His opponent in the primary is Zephyr Teachout, a professor at Fordham Law School who is a national expert on political corruption and an advocate of precisely the kind of transparency and political reform that Albany needs. Her description of Mr. Cuomo as part of a broken system ?where public servants just end up serving the wealthy? is exactly on point….

So, uh, why not endorse Teachout? Well, because she doesn’t have enough “experience.” And yes, that seems to contradict exactly what they said about Wu, who also doesn’t have much experience. But the NYT tries to explain this away by saying that the Lt. Governor’s job has much less responsibility (which is true) and thus experience isn’t as big a deal. But, really, everyone who becomes governor doesn’t have experience being governor before (and lots of people get elected to such leadership positions with even less experience). Teachout has been heavily involved in a number of policy issues for quite some time.

As Gawker’s Tom Scocca rightly notes, the NY Times’ logic appears to be as follows:

In other words, Zephyr Teachout can’t replace Cuomo as governor because she is not already the governor.

It is true that Teachout is not an experienced politician. The experienced politicians in New York State are hacks and criminals. That is the situation that the New York Times editorial board would like you to believe it cares about.

Yet the Times will not back the nomination of someone who comes from outside of the state’s culture of political corruption?not some reckless crank, a goldbug or anti-vaccinationist or animal-rights activist, but a degree-holding product of Yale and Duke, a former law clerk, a person who works full-time at understanding the process of political reform.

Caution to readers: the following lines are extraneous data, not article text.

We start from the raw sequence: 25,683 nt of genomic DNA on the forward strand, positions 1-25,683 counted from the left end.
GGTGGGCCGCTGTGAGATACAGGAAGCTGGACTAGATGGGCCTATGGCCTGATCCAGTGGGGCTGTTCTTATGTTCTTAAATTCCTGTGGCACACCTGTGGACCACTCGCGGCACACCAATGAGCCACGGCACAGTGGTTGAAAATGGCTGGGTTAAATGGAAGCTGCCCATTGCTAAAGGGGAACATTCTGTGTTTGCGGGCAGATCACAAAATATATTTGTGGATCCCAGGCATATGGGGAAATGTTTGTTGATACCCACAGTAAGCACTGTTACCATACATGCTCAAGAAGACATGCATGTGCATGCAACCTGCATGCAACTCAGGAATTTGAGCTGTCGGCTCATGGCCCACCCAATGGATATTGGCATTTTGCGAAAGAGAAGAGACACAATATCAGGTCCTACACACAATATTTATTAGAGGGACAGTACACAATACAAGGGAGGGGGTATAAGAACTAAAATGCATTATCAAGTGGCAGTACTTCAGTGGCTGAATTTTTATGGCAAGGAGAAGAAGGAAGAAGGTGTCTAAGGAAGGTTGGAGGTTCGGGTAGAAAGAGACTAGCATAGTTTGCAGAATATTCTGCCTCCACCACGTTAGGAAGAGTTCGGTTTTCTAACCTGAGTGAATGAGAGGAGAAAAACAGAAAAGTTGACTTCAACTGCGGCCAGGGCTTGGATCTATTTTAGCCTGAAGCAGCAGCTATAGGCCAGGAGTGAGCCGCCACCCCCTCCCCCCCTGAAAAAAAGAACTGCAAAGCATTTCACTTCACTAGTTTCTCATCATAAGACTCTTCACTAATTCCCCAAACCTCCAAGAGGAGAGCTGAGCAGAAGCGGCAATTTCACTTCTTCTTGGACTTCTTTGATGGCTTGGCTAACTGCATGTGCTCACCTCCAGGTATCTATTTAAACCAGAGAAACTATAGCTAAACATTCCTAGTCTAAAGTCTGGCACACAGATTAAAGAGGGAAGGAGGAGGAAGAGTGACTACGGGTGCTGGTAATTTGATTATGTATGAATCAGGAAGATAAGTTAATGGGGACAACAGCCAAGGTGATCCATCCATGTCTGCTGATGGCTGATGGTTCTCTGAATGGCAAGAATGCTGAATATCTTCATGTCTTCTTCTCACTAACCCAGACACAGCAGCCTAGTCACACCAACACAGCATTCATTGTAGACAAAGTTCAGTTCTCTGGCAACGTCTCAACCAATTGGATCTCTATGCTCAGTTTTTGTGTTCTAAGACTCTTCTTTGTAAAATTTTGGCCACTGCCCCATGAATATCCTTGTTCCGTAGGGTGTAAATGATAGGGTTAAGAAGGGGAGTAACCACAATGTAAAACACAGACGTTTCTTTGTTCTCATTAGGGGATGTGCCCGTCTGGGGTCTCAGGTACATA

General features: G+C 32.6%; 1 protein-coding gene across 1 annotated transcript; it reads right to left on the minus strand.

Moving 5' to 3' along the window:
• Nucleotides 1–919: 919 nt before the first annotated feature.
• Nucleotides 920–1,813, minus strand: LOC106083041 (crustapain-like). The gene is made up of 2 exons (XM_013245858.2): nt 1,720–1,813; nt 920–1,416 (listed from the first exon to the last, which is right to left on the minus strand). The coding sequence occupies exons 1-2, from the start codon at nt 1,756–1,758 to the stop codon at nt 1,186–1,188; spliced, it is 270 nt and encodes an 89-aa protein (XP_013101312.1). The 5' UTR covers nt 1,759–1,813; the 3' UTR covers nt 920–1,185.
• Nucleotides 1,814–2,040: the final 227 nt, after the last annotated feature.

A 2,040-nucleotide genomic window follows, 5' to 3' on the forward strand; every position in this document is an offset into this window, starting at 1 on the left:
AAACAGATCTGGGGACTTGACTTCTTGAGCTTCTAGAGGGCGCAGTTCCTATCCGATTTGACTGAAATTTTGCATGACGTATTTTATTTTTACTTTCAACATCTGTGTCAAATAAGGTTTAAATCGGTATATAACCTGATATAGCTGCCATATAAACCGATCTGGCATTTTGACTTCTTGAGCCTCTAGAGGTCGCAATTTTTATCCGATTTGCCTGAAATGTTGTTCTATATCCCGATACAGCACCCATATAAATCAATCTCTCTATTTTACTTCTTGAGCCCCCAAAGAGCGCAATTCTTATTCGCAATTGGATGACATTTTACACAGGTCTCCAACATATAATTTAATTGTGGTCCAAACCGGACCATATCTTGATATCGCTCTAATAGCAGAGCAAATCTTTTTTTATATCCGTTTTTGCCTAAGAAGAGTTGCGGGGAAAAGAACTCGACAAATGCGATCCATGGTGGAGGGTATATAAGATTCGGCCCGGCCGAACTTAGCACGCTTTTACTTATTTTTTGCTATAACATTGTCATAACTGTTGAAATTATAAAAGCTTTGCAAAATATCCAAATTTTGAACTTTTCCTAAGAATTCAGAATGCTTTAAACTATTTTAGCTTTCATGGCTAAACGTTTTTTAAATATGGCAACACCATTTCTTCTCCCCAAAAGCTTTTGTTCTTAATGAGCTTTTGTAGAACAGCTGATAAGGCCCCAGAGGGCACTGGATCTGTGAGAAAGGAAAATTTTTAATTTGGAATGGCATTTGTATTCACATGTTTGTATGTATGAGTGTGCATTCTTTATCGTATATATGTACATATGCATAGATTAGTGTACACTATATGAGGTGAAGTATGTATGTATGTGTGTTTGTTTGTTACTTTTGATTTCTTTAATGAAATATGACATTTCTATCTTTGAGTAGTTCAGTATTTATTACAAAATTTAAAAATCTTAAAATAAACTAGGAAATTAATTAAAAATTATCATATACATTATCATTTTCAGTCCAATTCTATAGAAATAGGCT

What other credentials would the Times ask a political reformer to have?

The NY Times further rationalizes its failure to endorse Teachout, who the editorial board clearly likes better, because she has no chance. This is a typical, cynical and pointless “church of the savvy” move, in which the press likes to call things based on what they think will happen, based on their “savviness” in understanding the political process more than the public who actually votes. But that’s why we have elections. Sometimes the “savvy” are wrong. Just ask Eric Cantor.

The NY Times further dings Teachout because she doesn’t have experience in politics (even if she has tremendous policy experience), noting that the governor has to get legislation passed, but Scocca again points out how silly this charge is:

So rather than risk the possibility of failed reform, voters should resign themselves to the certainty of failed reform. On a practical level, then, the Times’ attitude toward corruption in Albany is identical to Cuomo’s: Accept the fact that nothing will ever change.